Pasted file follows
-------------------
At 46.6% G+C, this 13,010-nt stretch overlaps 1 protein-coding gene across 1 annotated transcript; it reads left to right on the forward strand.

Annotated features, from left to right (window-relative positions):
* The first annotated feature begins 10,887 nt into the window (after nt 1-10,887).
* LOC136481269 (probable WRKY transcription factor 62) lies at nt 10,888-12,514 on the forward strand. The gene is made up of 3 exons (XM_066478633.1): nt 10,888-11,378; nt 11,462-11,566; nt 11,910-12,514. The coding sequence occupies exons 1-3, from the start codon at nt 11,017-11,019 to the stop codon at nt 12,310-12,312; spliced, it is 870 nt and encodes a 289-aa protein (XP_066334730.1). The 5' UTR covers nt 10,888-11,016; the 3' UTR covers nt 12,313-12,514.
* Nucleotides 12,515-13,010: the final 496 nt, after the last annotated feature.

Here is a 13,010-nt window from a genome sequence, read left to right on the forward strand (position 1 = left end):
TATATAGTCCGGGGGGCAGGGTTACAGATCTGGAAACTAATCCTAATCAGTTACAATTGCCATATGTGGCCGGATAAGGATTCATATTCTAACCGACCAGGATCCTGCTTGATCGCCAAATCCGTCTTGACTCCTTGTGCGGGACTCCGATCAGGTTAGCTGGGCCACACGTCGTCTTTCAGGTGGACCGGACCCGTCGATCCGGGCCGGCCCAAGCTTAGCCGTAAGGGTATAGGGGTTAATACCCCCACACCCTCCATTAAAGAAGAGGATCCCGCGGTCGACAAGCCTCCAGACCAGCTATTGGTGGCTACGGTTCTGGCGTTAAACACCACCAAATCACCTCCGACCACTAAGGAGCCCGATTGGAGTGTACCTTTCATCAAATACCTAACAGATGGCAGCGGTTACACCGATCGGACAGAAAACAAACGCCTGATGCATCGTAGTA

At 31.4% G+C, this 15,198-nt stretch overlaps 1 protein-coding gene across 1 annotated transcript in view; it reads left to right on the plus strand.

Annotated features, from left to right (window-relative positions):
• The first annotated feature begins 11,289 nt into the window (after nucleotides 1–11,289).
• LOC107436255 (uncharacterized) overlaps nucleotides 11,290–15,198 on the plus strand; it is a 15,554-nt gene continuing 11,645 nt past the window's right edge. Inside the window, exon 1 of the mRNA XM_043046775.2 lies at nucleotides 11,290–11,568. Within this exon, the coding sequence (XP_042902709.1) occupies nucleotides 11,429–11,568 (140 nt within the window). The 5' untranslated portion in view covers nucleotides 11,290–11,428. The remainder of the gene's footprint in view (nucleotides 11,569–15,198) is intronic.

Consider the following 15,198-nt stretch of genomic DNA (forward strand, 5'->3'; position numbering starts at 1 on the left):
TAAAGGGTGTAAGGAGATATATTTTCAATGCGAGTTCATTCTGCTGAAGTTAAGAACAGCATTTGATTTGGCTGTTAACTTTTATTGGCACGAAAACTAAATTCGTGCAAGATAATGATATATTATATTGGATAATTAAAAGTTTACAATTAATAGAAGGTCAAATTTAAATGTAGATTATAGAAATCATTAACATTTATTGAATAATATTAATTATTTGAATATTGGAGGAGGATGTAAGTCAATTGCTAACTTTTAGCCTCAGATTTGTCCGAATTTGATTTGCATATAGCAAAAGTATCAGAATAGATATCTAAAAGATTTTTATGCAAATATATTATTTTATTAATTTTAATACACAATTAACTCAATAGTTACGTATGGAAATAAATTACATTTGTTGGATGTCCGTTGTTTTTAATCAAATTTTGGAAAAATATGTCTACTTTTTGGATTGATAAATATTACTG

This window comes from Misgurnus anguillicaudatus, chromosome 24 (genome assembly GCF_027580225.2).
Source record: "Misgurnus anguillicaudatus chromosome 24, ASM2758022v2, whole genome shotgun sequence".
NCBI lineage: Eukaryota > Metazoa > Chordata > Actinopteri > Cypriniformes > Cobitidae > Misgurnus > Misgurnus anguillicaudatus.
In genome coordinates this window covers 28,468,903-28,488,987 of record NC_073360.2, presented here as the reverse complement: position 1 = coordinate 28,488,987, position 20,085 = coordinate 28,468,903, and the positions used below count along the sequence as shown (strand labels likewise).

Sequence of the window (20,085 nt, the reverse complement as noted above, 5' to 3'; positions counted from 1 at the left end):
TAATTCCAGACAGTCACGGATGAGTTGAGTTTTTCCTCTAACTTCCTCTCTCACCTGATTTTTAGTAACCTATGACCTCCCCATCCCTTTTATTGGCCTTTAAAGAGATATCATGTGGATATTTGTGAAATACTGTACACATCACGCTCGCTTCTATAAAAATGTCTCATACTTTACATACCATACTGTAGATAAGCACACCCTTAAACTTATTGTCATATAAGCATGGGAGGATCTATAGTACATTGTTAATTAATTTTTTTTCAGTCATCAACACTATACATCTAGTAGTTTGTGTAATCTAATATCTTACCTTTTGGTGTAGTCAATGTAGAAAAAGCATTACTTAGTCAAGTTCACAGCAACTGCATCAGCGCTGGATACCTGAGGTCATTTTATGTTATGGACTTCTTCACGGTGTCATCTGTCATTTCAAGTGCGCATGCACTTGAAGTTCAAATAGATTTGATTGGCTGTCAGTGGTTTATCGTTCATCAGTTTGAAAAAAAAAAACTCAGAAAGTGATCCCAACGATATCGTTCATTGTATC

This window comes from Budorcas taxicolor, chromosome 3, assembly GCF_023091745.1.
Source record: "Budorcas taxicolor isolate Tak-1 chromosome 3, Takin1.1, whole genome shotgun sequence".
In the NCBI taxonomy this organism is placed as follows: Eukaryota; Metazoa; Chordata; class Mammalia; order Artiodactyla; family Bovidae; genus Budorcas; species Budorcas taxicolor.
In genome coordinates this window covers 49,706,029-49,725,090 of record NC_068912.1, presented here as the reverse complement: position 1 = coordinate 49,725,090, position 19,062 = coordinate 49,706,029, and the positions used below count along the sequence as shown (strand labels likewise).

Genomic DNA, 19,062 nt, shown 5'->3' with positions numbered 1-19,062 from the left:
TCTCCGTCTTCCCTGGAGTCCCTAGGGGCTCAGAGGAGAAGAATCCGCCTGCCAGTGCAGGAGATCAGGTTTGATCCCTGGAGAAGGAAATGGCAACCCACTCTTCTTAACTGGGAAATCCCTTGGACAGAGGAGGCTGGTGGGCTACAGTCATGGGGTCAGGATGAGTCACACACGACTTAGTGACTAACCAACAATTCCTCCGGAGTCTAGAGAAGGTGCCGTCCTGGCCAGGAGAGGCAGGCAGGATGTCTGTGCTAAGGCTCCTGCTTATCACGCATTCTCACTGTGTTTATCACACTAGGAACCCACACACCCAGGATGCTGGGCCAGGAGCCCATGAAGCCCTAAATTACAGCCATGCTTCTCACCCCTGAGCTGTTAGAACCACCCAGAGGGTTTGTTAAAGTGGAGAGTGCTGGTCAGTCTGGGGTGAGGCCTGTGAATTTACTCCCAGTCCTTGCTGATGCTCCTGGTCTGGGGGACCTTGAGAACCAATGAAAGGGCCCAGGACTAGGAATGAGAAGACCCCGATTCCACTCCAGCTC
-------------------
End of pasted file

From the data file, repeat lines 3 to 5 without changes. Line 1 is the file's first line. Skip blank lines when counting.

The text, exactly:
* The first annotated feature begins 10,887 nt into the window (after nt 1-10,887).
* LOC136481269 (probable WRKY transcription factor 62) lies at nt 10,888-12,514 on the forward strand. The gene is made up of 3 exons (XM_066478633.1): nt 10,888-11,378; nt 11,462-11,566; nt 11,910-12,514. The coding sequence occupies exons 1-3, from the start codon at nt 11,017-11,019 to the stop codon at nt 12,310-12,312; spliced, it is 870 nt and encodes a 289-aa protein (XP_066334730.1). The 5' UTR covers nt 10,888-11,016; the 3' UTR covers nt 12,313-12,514.
* Nucleotides 12,515-13,010: the final 496 nt, after the last annotated feature.